This article will introduce you to the Direct3D 12 graphics pipeline and HLSL Shader Model 5. There are 5 main shader types; Vertex, Hull, Domain, Geometry and Pixel. This is the graphics pipeline of Direct3D 12 displaying in what order the shaders are applied.

Simplified Graphics Pipeline

Pipeline State

Before I can start explaining the different stages of the graphics pipeline I need to explain the pipeline state object (PSO). The IA, VS, HS, DS, GS, PS and OM are stored in a PSO. A PSO is a unified pipeline state object that is immutable after creation. The currently selected PSO can be changed quickly and dynamically, and the hardware and drivers can directly convert a PSO into native hardware instructions and state, readying the GPU for graphics processing. To apply a PSO, the hardware copies a minimal amount of pre-computed state directly to the hardware registers. The currently applied PSO defines and connects all of the shaders being used in the rendering pipeline. HLSL shaders can be precompiled into a shader object or compiled at runtime for debugging purposes.

Input Assambler

The input assambler reads the buffers created by the user to create primitives for other stages. The IA can can assemble vertices into several different Primitive Types.

Adjacency information available in the geometry shader. If a geometry shader were invoked with a triangle including adjacency, for instance, the input data would contain 3 vertices for each triangle and 3 vertices for adjacency data per triangle.

The secondary purpose of the Input Assambler is to attach system-generated values to help shaders to be faster. System-generated values are also called semantics. All three shader stages are constructed from a common shader core, and the shader core uses system-generated values (such as a primitive id, an instance id, or a vertex id) so that a shader stage can reduce processing to only those primitives, instances, or vertices that have not already been processed.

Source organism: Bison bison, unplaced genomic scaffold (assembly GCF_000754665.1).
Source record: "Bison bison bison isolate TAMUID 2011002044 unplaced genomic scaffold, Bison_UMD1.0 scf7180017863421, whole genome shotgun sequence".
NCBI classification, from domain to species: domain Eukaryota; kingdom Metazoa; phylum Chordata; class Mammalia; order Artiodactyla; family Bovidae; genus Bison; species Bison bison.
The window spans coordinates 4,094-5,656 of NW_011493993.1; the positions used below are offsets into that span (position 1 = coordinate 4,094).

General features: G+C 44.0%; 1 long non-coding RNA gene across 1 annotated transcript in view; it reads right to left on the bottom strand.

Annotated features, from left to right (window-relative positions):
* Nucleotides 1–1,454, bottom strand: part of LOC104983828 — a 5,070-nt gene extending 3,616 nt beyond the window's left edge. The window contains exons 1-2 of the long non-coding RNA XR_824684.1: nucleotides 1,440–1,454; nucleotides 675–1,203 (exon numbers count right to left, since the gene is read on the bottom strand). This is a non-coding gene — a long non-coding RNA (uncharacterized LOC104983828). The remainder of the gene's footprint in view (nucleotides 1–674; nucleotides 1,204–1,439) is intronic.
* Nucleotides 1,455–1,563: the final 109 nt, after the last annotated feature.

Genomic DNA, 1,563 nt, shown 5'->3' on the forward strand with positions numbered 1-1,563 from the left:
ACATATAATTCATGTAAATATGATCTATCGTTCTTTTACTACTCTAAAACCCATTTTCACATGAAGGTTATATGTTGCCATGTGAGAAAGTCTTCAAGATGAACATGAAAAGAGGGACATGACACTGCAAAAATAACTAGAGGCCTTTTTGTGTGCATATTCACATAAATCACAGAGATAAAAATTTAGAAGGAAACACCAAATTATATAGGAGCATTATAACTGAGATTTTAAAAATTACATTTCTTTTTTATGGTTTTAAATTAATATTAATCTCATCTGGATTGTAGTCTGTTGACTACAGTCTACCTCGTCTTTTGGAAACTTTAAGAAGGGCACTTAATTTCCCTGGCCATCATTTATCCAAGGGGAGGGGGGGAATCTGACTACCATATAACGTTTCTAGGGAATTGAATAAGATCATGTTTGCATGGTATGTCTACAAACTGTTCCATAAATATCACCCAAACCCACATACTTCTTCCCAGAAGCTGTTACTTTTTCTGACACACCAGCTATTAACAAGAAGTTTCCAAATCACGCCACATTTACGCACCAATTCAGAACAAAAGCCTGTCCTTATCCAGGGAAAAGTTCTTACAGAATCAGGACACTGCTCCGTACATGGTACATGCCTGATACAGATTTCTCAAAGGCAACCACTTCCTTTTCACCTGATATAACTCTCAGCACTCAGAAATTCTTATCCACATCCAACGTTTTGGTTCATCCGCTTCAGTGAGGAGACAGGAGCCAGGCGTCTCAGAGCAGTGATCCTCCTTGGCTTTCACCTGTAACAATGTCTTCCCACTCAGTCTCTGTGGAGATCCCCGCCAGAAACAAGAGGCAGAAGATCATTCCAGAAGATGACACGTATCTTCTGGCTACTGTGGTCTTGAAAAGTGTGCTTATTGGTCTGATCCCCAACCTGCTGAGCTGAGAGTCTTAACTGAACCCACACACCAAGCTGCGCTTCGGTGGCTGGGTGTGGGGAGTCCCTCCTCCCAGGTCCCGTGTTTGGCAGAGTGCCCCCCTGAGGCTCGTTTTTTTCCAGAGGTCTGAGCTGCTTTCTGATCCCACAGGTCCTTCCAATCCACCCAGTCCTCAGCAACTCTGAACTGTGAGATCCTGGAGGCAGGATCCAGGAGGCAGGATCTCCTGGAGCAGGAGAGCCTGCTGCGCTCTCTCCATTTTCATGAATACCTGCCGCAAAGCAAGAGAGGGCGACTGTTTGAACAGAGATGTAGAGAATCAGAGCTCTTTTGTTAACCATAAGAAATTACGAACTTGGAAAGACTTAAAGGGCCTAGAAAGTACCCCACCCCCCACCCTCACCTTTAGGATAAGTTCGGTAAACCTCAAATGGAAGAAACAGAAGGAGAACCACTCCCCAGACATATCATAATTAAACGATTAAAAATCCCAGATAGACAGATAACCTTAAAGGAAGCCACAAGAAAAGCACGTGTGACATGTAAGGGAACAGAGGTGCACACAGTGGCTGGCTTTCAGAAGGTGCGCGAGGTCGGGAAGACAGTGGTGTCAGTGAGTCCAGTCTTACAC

Vertex Shader

The vertex shader takes the data received from the IA (vertices and indices) and GPU buffers and modifies the data. We use this to create effects such as transformations, lighting and displacement mapping.

Hull and Domein Shader

The hull and domein shader are both part of the GPU’s Tesselessation process. These shaders are generally used to create high detail geometry from “Patches” (Low detail geometry). The hull shader takes an input patch and returns an output patch. The ouput of the hull shader runs trough the Tessellesation stage which produces domains.

The domein shader is takes those domains in order to compute the actual vertex position.

Geometry Shader

Unlike vertex shaders, which operate on a single vertex, the Geometry shader inputs are the vertices for a full primitive. For example the input primitive can be expanded into one or more other primtives. Earlier I said I won’t go into the Stream Output Stage since that is quite advanced but i’ll mention it here brievly: The geometry shader can stream-out vertex data into a buffer which can later be drawn. A example use can be things like grass, geometry tessellation and volumatric shadows.

Pixel Shader

The pixel shader is the final stage of the pipeline before we merge everything together. This shader is executed for every pixel fragment and is used to determine the color of said pixel. This can return a constant output or something more advanced like per-pixel lighting, reflections and shadows.

Output Merger

This stage may reject some of the pixel fragments from the pixel shader thanks to the depth. stencil and depth tests and render targets. The remaining pixels are drawn to the back buffer. Blending is also done in this stage.